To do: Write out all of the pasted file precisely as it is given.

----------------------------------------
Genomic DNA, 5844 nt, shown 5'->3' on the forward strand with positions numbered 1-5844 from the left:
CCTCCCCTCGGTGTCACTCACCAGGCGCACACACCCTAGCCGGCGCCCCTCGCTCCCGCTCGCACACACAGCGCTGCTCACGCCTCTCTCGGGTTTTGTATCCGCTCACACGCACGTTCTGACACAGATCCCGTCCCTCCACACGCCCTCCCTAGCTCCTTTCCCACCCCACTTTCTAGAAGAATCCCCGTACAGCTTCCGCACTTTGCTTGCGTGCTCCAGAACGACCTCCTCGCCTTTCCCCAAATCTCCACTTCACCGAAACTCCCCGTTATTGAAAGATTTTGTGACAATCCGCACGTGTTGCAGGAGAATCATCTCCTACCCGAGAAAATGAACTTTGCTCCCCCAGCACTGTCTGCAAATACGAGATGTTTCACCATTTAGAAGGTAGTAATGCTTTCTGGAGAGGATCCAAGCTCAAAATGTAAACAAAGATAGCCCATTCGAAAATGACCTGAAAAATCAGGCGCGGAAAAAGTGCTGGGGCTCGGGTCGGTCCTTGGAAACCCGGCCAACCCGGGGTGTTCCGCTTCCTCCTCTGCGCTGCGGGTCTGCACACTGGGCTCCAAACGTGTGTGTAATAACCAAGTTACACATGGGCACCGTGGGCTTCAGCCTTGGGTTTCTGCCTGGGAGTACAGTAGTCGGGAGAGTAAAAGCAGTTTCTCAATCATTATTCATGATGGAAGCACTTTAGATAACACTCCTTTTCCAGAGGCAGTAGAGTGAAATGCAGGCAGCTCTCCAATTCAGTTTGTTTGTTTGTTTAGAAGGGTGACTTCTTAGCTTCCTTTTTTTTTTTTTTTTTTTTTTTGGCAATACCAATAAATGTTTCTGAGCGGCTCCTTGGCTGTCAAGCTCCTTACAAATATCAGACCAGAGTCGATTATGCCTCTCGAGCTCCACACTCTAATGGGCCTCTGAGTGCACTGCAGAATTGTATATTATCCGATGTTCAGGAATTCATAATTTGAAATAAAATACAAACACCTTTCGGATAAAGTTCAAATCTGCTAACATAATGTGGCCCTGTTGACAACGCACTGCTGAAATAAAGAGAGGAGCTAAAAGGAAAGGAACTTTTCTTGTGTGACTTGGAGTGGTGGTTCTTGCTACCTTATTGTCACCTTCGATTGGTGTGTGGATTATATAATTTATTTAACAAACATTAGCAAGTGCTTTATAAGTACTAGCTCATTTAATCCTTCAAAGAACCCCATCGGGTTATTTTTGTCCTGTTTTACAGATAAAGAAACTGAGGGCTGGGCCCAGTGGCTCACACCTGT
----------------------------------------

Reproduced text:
Genomic DNA, 5844 nt, shown 5'->3' on the forward strand with positions numbered 1-5844 from the left:
CCTCCCCTCGGTGTCACTCACCAGGCGCACACACCCTAGCCGGCGCCCCTCGCTCCCGCTCGCACACACAGCGCTGCTCACGCCTCTCTCGGGTTTTGTATCCGCTCACACGCACGTTCTGACACAGATCCCGTCCCTCCACACGCCCTCCCTAGCTCCTTTCCCACCCCACTTTCTAGAAGAATCCCCGTACAGCTTCCGCACTTTGCTTGCGTGCTCCAGAACGACCTCCTCGCCTTTCCCCAAATCTCCACTTCACCGAAACTCCCCGTTATTGAAAGATTTTGTGACAATCCGCACGTGTTGCAGGAGAATCATCTCCTACCCGAGAAAATGAACTTTGCTCCCCCAGCACTGTCTGCAAATACGAGATGTTTCACCATTTAGAAGGTAGTAATGCTTTCTGGAGAGGATCCAAGCTCAAAATGTAAACAAAGATAGCCCATTCGAAAATGACCTGAAAAATCAGGCGCGGAAAAAGTGCTGGGGCTCGGGTCGGTCCTTGGAAACCCGGCCAACCCGGGGTGTTCCGCTTCCTCCTCTGCGCTGCGGGTCTGCACACTGGGCTCCAAACGTGTGTGTAATAACCAAGTTACACATGGGCACCGTGGGCTTCAGCCTTGGGTTTCTGCCTGGGAGTACAGTAGTCGGGAGAGTAAAAGCAGTTTCTCAATCATTATTCATGATGGAAGCACTTTAGATAACACTCCTTTTCCAGAGGCAGTAGAGTGAAATGCAGGCAGCTCTCCAATTCAGTTTGTTTGTTTGTTTAGAAGGGTGACTTCTTAGCTTCCTTTTTTTTTTTTTTTTTTTTTTTGGCAATACCAATAAATGTTTCTGAGCGGCTCCTTGGCTGTCAAGCTCCTTACAAATATCAGACCAGAGTCGATTATGCCTCTCGAGCTCCACACTCTAATGGGCCTCTGAGTGCACTGCAGAATTGTATATTATCCGATGTTCAGGAATTCATAATTTGAAATAAAATACAAACACCTTTCGGATAAAGTTCAAATCTGCTAACATAATGTGGCCCTGTTGACAACGCACTGCTGAAATAAAGAGAGGAGCTAAAAGGAAAGGAACTTTTCTTGTGTGACTTGGAGTGGTGGTTCTTGCTACCTTATTGTCACCTTCGATTGGTGTGTGGATTATATAATTTATTTAACAAACATTAGCAAGTGCTTTATAAGTACTAGCTCATTTAATCCTTCAAAGAACCCCATCGGGTTATTTTTGTCCTGTTTTACAGATAAAGAAACTGAGGGCTGGGCCCAGTGGCTCACACCTGT